Once again Morgan has reminded me, as if he needed to, that there had been no post on this blog for more than a week.
What more can I say, except that we are going through a welcome thaw, thought the ice is exchanged for flooding. Here are some photographs of the dams in the Burnieshed burn at Bamff.
The lowest of the Big Three. An overspill to the left of the picture is carrying a lot of water and contributing greatly to the reconfiguring of this rewilding stream.
Here is that long middle dam. This, more than the others, has been draped with rhododendron.
This is the first of the Big Three, looking at its northern end. The old fence straining post is more exposed than it was, but the dam has maintained its integrity, despite the volume of water behind it.
This photo shows the lowest of the Big Three from the path.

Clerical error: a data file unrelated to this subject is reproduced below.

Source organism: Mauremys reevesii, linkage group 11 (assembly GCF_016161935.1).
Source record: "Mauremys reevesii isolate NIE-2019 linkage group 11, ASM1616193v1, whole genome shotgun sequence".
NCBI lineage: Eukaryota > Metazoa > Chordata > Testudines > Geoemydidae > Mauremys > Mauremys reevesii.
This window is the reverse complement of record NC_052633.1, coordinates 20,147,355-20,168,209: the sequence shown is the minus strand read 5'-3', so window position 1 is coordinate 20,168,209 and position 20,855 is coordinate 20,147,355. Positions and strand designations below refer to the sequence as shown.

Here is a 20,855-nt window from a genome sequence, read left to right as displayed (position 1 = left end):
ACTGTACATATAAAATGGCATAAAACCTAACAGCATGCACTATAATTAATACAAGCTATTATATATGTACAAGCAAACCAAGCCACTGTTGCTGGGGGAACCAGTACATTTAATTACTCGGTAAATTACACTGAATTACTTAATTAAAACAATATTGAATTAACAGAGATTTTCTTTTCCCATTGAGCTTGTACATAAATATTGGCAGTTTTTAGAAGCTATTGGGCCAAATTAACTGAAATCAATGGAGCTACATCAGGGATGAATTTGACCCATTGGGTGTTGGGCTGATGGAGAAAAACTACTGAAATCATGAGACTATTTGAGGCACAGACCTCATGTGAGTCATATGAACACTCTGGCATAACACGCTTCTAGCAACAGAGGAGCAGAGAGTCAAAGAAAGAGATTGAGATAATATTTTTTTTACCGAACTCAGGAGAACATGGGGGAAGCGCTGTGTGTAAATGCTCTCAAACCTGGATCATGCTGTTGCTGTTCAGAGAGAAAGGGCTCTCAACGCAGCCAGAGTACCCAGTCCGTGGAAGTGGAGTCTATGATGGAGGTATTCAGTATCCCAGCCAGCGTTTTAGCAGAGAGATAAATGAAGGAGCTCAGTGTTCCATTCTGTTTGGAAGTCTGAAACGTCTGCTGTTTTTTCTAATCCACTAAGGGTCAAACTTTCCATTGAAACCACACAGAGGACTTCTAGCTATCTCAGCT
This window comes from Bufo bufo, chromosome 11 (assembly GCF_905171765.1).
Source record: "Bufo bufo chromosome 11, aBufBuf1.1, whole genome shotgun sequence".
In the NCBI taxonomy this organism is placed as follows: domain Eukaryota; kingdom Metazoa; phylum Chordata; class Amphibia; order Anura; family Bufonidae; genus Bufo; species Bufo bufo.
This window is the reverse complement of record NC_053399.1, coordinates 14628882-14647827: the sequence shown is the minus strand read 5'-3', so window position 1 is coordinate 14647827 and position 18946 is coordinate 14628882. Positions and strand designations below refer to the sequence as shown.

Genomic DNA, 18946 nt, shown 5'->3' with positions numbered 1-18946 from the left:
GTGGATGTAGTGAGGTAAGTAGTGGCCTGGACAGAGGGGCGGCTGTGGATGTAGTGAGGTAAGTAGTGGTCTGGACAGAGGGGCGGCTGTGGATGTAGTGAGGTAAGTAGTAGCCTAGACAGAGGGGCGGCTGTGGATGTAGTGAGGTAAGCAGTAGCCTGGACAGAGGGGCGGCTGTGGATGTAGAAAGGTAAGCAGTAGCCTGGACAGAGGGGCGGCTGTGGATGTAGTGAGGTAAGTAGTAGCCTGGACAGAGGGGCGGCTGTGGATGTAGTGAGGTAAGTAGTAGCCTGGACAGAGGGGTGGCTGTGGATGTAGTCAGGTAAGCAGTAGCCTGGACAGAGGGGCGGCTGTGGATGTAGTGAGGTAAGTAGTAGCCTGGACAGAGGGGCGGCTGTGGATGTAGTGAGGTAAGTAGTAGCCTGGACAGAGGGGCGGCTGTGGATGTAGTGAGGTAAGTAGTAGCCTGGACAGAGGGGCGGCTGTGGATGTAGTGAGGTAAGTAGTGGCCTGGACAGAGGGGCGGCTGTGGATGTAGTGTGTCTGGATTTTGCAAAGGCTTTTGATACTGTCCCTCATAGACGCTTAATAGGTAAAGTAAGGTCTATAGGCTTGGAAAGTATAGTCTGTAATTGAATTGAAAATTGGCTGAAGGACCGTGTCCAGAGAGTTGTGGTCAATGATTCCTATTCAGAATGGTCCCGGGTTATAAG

Felicity Martin asked how flooding affected beavers. The answer is that floods can affect beavers a lot. If the flood comes with enough warning they will make arrangements, move to higher burrows or shelters. The adults escort the young to places of safety.
In a sudden flood they may get caught and drowned inside their burrows, or washed away by the current. With any luck the animals will get out through a back entrance to the lodge or burrow and find some other shelter, or even build over the existing lodge. In places where floods are frequent, beavers may know of places that are safe in a time of flood.
The beaver that appeared in the Morton Lochs at Tentsmuir in Fife was probably washed down when the Tay was in flood. It was lucky in that it was able to find its way to shore and thus to Tentsmuir, though not so lucky in that it was trapped by the Royal Zoological Society of Scotland, taken to Edinburgh and then sent on to a wildlife centre in England, whence it escaped and is now thought to be living in the Thames.